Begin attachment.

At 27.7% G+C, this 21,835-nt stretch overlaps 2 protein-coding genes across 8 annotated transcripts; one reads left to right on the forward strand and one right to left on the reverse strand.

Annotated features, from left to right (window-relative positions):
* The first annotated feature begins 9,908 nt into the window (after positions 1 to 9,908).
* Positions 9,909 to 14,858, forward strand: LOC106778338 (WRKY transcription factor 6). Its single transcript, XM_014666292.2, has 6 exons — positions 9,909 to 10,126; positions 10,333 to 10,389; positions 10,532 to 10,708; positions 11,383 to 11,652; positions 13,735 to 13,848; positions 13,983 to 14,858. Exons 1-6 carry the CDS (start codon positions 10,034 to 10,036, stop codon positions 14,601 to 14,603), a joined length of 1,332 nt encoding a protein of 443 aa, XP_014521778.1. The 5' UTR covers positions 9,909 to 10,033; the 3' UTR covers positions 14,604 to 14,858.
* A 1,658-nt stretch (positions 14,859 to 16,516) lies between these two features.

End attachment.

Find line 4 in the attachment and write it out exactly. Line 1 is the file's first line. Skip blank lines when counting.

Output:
* Positions 9,909 to 14,858, forward strand: LOC106778338 (WRKY transcription factor 6). Its single transcript, XM_014666292.2, has 6 exons — positions 9,909 to 10,126; positions 10,333 to 10,389; positions 10,532 to 10,708; positions 11,383 to 11,652; positions 13,735 to 13,848; positions 13,983 to 14,858. Exons 1-6 carry the CDS (start codon positions 10,034 to 10,036, stop codon positions 14,601 to 14,603), a joined length of 1,332 nt encoding a protein of 443 aa, XP_014521778.1. The 5' UTR covers positions 9,909 to 10,033; the 3' UTR covers positions 14,604 to 14,858.